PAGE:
Returning to our childhood home can be hard, especially if we have changed in ways which are not clear to those still there. Paul has this on a grand scale as he returns to Israel’s capital, Jerusalem, where he spent his younger years and yet where, now, he is seriously misunderstood.
Having worked hard at the eastern end of the Mediterranean, Paul wants now to obey Jesus (Ac 1:8) by going to the place the Romans regarded as the “end of the earth”: Spain. Before doing so, however, he plans on visiting two great cities. He wants to go to Rome, the heart of the Gentile world, with the hope that the Christians there will help him with his Spanish plans (Ro 15:23,24). But before Rome, he is going to Jerusalem, the capital of his own people, the Jews. With him are a team of Gentile converts with him (Ac 20:4) and a gift from the Gentile churches (1Co 16:1-4). Paul hopes that displaying his ministry in this way will provoke unbelieving Jews to recognise that Jesus truly is Lord (Ro 11:11-14). His travel plans, however, are far from certain since he knows the visit to Jerusalem may go very badly for him (Ro 15:30-32; Ac 20:23). The city is already tense about Roman occupation and Paul’s Gentile friendship could be explosive.
Well, Paul’s arrival (v15) is peaceful. He stays, en route, at the home of long-standing believer (v16) before receiving a warm welcome from Christian brothers in the capital (v17): the Lord is kind in the way he grants calm before a storm we have to face. Next, Paul visits James (v18), the Lord Jesus’ brother who now leads the Jerusalem church (the apostles having left) with a team of mature believers. To them Paul gives an account of his ministry among the Gentiles (v19). Their response is very encouraging (v20) – an answer to prayer! It seems that the workable solution which James previously came up with from the Old Testament is still holding (Ac 15:13-21). Amos predicted the return of David’s worship tent where Gentiles would be welcome (2Sa 6:17; Am 9:11,12). In line with that, James said the church could welcome Gentiles to know the Lord with them, so long as certain guidelines were kept to ease Jewish consciences.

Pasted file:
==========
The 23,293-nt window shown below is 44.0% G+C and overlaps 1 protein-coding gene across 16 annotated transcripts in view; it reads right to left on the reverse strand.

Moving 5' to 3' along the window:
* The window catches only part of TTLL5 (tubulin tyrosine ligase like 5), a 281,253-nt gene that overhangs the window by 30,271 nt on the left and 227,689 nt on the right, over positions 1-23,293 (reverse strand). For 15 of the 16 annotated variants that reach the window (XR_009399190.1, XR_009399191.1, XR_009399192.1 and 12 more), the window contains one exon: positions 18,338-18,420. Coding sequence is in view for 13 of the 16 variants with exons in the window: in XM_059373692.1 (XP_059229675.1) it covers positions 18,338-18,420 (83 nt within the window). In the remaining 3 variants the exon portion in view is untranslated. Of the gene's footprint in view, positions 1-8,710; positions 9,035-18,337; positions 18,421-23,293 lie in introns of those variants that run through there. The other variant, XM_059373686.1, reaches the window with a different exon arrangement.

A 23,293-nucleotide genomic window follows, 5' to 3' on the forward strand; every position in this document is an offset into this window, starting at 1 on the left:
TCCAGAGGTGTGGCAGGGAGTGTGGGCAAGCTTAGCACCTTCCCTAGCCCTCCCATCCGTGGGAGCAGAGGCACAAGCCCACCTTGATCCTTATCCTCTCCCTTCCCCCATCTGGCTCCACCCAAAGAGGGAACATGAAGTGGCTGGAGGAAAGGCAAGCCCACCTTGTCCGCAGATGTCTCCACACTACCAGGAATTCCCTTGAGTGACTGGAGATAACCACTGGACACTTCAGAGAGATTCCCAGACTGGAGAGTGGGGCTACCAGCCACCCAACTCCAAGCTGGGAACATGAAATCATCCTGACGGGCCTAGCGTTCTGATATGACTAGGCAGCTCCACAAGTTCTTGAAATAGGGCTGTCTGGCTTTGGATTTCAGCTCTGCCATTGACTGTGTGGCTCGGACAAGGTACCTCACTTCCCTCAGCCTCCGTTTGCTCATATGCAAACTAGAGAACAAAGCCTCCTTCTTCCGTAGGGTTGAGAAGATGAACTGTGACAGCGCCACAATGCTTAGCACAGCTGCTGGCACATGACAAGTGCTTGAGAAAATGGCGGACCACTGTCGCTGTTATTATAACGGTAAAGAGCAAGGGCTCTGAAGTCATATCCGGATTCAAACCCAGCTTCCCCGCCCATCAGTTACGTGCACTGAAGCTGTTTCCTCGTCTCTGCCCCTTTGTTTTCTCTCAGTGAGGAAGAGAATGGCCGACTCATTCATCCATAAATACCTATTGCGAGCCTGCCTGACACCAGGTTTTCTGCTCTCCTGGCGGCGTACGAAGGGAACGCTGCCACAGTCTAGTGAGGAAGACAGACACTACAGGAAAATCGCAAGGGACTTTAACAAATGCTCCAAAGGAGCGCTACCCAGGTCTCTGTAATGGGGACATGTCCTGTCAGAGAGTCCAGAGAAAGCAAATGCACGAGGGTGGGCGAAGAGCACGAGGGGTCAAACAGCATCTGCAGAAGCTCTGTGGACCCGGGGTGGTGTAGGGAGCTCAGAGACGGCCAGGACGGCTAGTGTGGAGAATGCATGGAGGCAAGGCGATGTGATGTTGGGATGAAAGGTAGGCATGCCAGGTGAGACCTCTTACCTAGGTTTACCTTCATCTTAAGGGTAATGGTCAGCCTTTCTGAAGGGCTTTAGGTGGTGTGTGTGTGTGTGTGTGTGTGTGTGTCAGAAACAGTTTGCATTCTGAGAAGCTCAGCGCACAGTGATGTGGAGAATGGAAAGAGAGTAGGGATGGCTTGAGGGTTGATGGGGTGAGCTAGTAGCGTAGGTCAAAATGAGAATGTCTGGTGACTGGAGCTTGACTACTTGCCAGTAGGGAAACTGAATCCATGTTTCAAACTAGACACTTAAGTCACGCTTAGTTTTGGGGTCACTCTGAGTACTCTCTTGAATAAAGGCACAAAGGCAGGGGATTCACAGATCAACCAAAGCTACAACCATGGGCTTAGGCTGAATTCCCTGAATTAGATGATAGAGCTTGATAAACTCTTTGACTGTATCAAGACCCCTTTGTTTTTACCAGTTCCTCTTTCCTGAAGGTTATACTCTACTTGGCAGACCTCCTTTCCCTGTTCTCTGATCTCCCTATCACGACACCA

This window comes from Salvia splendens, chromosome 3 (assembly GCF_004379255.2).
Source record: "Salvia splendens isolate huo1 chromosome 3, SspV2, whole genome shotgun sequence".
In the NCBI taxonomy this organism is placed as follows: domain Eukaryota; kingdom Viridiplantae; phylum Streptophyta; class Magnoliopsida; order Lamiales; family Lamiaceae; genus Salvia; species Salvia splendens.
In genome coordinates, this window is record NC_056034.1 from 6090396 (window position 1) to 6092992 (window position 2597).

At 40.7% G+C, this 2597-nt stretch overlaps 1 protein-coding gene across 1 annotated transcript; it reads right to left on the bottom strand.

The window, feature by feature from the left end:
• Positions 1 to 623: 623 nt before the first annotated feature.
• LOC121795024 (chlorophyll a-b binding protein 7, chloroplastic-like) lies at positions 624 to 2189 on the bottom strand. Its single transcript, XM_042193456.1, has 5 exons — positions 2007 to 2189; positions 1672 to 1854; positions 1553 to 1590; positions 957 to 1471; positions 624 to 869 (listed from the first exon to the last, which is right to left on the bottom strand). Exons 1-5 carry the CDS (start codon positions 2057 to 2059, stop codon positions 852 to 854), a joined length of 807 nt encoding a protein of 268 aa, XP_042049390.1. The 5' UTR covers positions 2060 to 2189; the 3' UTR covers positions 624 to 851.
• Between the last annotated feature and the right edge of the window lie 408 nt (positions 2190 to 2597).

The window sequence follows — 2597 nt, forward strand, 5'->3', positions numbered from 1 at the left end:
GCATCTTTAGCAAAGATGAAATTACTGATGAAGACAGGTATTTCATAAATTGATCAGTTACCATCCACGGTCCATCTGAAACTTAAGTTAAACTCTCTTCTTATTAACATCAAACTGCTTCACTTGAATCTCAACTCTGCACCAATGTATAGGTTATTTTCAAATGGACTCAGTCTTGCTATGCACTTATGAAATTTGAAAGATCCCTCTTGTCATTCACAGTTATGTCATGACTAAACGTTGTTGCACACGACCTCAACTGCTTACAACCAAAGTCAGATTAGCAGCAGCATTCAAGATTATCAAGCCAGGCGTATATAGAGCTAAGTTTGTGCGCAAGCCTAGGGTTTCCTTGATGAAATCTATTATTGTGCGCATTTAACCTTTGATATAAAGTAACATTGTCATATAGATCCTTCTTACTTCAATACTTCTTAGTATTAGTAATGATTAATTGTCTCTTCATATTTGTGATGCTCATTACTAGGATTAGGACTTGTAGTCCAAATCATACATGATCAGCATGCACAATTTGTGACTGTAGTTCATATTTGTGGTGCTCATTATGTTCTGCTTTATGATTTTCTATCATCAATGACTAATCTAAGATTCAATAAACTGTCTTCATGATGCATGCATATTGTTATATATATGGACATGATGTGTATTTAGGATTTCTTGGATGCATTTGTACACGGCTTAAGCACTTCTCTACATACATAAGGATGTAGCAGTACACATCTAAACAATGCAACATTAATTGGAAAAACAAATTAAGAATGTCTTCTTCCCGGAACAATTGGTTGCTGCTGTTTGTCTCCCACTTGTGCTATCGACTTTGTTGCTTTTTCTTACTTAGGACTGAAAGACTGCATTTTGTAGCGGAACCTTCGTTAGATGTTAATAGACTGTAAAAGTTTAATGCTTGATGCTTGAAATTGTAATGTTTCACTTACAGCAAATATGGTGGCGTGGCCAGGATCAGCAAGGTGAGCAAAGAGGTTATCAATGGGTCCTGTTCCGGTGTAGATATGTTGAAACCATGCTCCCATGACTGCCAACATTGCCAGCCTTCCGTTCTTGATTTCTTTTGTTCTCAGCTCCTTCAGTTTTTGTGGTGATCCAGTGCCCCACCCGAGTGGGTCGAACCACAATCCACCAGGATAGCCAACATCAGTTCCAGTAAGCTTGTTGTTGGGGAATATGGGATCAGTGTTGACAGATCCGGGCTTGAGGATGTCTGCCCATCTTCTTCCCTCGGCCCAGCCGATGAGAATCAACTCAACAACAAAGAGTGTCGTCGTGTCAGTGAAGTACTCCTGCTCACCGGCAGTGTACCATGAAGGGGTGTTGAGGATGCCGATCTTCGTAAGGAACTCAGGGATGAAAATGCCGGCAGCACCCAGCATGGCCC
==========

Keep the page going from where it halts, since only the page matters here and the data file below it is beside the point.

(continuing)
However, there have been developments from the Christian activity with Gentiles that need wise handling. Jerusalem believers are zealous for the law (v20), yet have heard that Paul is teaching other Jewish Christians to dump their heritage (v21). The rumour is false; Paul is misunderstood. Rather, he has worked hard on understanding how Jew and Gentile can now be one in Christ, opening up the Old Testament to explain his reasoning and giving a clear theology which goes far beyond James’ quick solution to coping with Gentile believers (eg see Romans). Of course, Paul, like Jesus, has criticised Judaism (Ro 2:24), but he’s not done what some claim. So to scotch the rumours, the leadership team propose Paul undertake a public act of Jewish piety by going with four men to complete their vows (v22-24; Nu 6). James and his team have found a further answer to managing the problem of Gentile believers! And to emphasise their commitment to making this work, they remind Paul that their earlier letter still stands (v25). But though they may feel relief when Paul acts as requested (v26), it’s unlikely he does – trouble must surely still come!
Christians can learn from Paul about living humbly, putting others first. Elsewhere, Paul will live like a Gentile if he needs to, but not in Jerusalem. Amongst Jews, he chooses to be faithful as a Jew to keep the peace (1Co 9:19-23). It is his policy in his personal life not to let his preferences take precedence over others. That’s not because he’s seeking cultural relevance or because he thinks this is a great evangelistic technique; the policy isn’t about the message he preaches or the style of worship that churches should pursue. Rather, this is about his personal friendships with others. He is willing to suppress his own natural desires and preferences, if that let’s him interact freely with other people and maintain bonds with fellow Christians. Not that he would behave sinfully. But where it’s a matter of choice (eg on food, clothes, spending money, visiting homes, family customs, alcohol, etc.) Paul makes decisions which build up love. So should we. This is not hypocrisy (pretending to be what we are not): Paul’s committment to evangelising Gentiles is quite clear in Jerusalem! Neither is this about changing personality (like forcing a quiet person to be talkative). But Christians are to make uncomfortable choices which enable us to stay on good terms with others, even when we are misunderstood. This is the way of love (Ro 13:10)